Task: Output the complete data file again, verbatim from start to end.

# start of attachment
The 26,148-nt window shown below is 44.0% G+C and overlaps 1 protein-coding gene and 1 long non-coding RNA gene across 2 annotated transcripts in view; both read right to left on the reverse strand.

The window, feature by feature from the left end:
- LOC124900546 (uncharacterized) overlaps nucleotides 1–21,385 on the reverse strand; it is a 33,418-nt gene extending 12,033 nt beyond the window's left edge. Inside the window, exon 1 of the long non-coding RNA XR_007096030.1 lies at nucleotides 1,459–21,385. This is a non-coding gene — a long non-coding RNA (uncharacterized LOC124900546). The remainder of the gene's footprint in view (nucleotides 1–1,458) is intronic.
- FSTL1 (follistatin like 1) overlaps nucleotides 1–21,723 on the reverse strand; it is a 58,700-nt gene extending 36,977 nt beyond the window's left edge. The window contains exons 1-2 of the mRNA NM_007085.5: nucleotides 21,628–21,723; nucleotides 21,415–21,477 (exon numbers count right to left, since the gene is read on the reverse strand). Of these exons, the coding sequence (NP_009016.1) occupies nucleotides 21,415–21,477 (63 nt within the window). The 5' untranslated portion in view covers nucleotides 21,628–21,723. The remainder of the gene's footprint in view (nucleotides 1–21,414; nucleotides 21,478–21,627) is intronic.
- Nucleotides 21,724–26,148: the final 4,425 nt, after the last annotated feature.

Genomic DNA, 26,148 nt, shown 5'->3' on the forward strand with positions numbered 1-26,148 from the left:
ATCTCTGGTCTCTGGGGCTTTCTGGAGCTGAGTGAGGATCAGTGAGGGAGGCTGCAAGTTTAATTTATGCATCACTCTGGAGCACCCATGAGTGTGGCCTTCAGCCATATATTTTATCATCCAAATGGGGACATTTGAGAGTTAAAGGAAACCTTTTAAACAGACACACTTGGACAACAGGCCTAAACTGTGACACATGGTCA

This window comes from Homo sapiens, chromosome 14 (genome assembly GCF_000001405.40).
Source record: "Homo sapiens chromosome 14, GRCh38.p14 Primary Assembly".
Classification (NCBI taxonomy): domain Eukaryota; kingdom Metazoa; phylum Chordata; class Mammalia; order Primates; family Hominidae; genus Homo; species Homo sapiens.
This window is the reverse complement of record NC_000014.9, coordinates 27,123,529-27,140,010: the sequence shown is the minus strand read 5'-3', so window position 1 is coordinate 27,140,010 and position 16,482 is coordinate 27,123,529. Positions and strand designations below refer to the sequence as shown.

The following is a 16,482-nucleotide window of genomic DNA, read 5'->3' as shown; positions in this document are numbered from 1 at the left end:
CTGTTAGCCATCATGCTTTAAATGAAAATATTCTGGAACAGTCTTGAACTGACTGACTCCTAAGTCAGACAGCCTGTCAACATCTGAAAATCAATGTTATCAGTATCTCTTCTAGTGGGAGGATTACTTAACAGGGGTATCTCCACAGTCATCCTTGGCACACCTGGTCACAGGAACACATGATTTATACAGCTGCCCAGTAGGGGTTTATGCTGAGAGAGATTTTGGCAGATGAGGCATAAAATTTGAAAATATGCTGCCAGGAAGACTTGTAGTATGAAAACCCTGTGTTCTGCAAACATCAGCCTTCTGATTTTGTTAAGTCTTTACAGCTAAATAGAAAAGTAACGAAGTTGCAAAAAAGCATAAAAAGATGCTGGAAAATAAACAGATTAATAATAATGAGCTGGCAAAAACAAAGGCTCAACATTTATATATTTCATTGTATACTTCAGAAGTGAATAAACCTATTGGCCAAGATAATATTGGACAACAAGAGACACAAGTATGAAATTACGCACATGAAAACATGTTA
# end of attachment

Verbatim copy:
The 26,148-nt window shown below is 44.0% G+C and overlaps 1 protein-coding gene and 1 long non-coding RNA gene across 2 annotated transcripts in view; both read right to left on the reverse strand.

The window, feature by feature from the left end:
- LOC124900546 (uncharacterized) overlaps nucleotides 1–21,385 on the reverse strand; it is a 33,418-nt gene extending 12,033 nt beyond the window's left edge. Inside the window, exon 1 of the long non-coding RNA XR_007096030.1 lies at nucleotides 1,459–21,385. This is a non-coding gene — a long non-coding RNA (uncharacterized LOC124900546). The remainder of the gene's footprint in view (nucleotides 1–1,458) is intronic.
- FSTL1 (follistatin like 1) overlaps nucleotides 1–21,723 on the reverse strand; it is a 58,700-nt gene extending 36,977 nt beyond the window's left edge. The window contains exons 1-2 of the mRNA NM_007085.5: nucleotides 21,628–21,723; nucleotides 21,415–21,477 (exon numbers count right to left, since the gene is read on the reverse strand). Of these exons, the coding sequence (NP_009016.1) occupies nucleotides 21,415–21,477 (63 nt within the window). The 5' untranslated portion in view covers nucleotides 21,628–21,723. The remainder of the gene's footprint in view (nucleotides 1–21,414; nucleotides 21,478–21,627) is intronic.
- Nucleotides 21,724–26,148: the final 4,425 nt, after the last annotated feature.

Genomic DNA, 26,148 nt, shown 5'->3' on the forward strand with positions numbered 1-26,148 from the left:
ATCTCTGGTCTCTGGGGCTTTCTGGAGCTGAGTGAGGATCAGTGAGGGAGGCTGCAAGTTTAATTTATGCATCACTCTGGAGCACCCATGAGTGTGGCCTTCAGCCATATATTTTATCATCCAAATGGGGACATTTGAGAGTTAAAGGAAACCTTTTAAACAGACACACTTGGACAACAGGCCTAAACTGTGACACATGGTCA

This window comes from Homo sapiens, chromosome 14 (genome assembly GCF_000001405.40).
Source record: "Homo sapiens chromosome 14, GRCh38.p14 Primary Assembly".
Classification (NCBI taxonomy): domain Eukaryota; kingdom Metazoa; phylum Chordata; class Mammalia; order Primates; family Hominidae; genus Homo; species Homo sapiens.
This window is the reverse complement of record NC_000014.9, coordinates 27,123,529-27,140,010: the sequence shown is the minus strand read 5'-3', so window position 1 is coordinate 27,140,010 and position 16,482 is coordinate 27,123,529. Positions and strand designations below refer to the sequence as shown.

The following is a 16,482-nucleotide window of genomic DNA, read 5'->3' as shown; positions in this document are numbered from 1 at the left end:
CTGTTAGCCATCATGCTTTAAATGAAAATATTCTGGAACAGTCTTGAACTGACTGACTCCTAAGTCAGACAGCCTGTCAACATCTGAAAATCAATGTTATCAGTATCTCTTCTAGTGGGAGGATTACTTAACAGGGGTATCTCCACAGTCATCCTTGGCACACCTGGTCACAGGAACACATGATTTATACAGCTGCCCAGTAGGGGTTTATGCTGAGAGAGATTTTGGCAGATGAGGCATAAAATTTGAAAATATGCTGCCAGGAAGACTTGTAGTATGAAAACCCTGTGTTCTGCAAACATCAGCCTTCTGATTTTGTTAAGTCTTTACAGCTAAATAGAAAAGTAACGAAGTTGCAAAAAAGCATAAAAAGATGCTGGAAAATAAACAGATTAATAATAATGAGCTGGCAAAAACAAAGGCTCAACATTTATATATTTCATTGTATACTTCAGAAGTGAATAAACCTATTGGCCAAGATAATATTGGACAACAAGAGACACAAGTATGAAATTACGCACATGAAAACATGTTA